Last week, 4D developers from the Netherlands gathered for the Dutch Devcon, hosted in... Paris! Well, more precisely in Clichy, at our office. 4D and Inventive (our Dutch distributor) organized the trip for developers.


Those enthusiastic developers learned about what's already here (v12/12.1), what's coming soon (Wakanda), and what's in the future (v13, end of 2011). Instead of writing a long blog about it - which would've been very interesting, but too long - so we've made a video blog, shot from a distance so you can't tell that I'm not clean shaven.



A new flavor of 4D Server has shipped with version 4D v12.1: 4D Server v12 64-bit for Windows. Able to allocate more than 4 GB of RAM (the limit for 32-bit applications), 4D Server is more scalable (that is, “able to support the required quality of service as the system load increases” - per Wiktionnary). It supports more simultaneous connections, allocates a much bigger cache, and can handle more pictures, BLOBs, etc.


Let’s take a simple example about scalability and 4D Server v12 64-bit: A 32-bit 4D Server application runs perfectly with 40 connected users and a data file of 1 to 2 gigabytes. The needs increase. It is now asked to connect 200 users and the data file grows up to 8 GB. In this situation, we move to 4D Server v12 64-bit, on a machine with 16 GB of RAM, and we increase the cache size to 8 GB. The application will then behave the same as in its previous context (32-bit/40 users/2GB of data).


4D Pop, KeepIt Rockin'

You know 4D Pop.


Today, we will talk about a new 4D Pop module, shipped with 4D v12.1: KeepIt.


Please note the first sentence has no question mark: “You know 4D Pop – period”. This is on purpose: All 4D developers know what 4D Pop is. I am aware that writing this could be inappropriate: If a reader does not know 4D Pop, he/she could then feel a bit uncomfortable. But this can’t happen: All 4D developers know what 4D Pop is. QED.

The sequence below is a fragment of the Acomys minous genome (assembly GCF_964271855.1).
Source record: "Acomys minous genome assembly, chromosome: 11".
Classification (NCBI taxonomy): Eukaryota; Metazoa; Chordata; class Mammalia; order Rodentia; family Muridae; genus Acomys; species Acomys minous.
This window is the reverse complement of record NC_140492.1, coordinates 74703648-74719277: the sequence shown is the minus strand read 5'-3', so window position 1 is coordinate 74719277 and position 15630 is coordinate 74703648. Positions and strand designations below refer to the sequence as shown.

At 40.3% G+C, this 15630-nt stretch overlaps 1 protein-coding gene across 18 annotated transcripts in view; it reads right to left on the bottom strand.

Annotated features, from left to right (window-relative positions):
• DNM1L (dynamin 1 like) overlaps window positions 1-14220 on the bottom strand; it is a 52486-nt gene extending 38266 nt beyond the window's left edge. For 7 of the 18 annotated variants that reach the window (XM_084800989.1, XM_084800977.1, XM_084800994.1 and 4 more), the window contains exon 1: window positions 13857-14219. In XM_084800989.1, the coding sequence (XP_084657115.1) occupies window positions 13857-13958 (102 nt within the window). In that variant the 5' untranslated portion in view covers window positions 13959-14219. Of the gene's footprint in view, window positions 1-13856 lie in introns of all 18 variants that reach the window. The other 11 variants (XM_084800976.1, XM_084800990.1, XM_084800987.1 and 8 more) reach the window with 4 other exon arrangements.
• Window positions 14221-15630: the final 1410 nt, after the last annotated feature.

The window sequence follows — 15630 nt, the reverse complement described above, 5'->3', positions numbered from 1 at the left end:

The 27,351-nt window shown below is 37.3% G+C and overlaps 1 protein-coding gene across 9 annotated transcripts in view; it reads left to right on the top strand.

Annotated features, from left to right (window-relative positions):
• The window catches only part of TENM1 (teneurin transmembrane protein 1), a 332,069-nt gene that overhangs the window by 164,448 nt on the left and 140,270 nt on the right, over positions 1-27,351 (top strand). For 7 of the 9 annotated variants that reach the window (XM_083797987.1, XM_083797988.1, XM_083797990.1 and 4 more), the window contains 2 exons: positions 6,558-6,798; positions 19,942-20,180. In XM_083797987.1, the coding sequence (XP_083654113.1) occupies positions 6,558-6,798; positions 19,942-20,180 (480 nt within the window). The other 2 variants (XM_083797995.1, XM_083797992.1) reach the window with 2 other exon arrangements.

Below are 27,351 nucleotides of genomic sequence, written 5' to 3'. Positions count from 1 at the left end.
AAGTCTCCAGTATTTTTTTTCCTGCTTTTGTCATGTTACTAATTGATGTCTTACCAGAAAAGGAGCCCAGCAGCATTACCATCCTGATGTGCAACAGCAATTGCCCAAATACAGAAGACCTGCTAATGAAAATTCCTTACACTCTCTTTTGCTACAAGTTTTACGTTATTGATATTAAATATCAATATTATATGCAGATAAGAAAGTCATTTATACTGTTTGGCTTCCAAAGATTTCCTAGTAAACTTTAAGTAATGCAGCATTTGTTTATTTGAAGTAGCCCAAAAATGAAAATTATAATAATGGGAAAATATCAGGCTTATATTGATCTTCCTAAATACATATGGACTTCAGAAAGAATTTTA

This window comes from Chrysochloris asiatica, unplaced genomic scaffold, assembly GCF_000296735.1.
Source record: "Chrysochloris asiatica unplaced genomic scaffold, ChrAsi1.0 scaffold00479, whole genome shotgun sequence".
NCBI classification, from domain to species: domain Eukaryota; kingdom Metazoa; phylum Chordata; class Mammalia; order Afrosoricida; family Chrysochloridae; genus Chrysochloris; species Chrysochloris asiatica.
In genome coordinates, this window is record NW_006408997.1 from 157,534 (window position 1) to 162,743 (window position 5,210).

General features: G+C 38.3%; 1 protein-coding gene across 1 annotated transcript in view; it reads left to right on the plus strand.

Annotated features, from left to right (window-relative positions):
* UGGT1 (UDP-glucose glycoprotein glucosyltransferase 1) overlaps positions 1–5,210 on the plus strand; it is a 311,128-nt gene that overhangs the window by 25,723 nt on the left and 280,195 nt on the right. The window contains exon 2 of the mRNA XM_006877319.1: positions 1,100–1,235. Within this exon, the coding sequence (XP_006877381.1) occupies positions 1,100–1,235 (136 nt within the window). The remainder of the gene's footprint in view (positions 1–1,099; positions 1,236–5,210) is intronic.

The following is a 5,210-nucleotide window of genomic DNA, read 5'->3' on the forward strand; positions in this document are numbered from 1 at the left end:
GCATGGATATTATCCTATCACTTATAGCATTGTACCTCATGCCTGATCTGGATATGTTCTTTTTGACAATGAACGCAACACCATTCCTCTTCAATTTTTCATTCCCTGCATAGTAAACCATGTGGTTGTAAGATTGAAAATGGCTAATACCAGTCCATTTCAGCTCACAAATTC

A brief reminder: 4D Pop was first developed with version 6.0 of 4D. It has since been regularly updated until its developer joined 4D (the company). Since then, 4D Pop has been regularly updated.


Well, in both cases, before and after the hiring, 4D Pop has been regularly updated.


A brief history of ListBoxes

After the other day's country stroll in the Method Editor, let’s spend a few minutes on the ListBoxes. Because among other new major (1) features of 4D v12, ListBox improvements are definitely major-major (1 too).

Let’s start with a short reminder, kind of A ListBox History.


Walking, Coding, Coloring

This morning, as on most days, I was taking a stroll through my code. A little walk, cool, restful – kind of a country walk. The fact is: I’m back from vacation and during the week off, I successfully managed to not launch 4D for three straight days. After such a big break, any doctor will agree: You must go back into work slowly. Very slooooooooowly.


While modifying the code for a method, I was thinking that, after all, 4D v12’s new Method Edtior really rocks.


If you attended one of 4D v12 DevCons in 2009 or 2010, you already know (and if not, you’ll learn right now): The interface has not changed, but the engine has been totally rewritten. There are so much new features in the 4D v12 Method Editor that I can’t just build a Top 10 list of the features I prefer. Not even a Top 5 or a Top 3! From time to time, I change my mind. Basically, as soon as I’m using a new feature, I like it the best.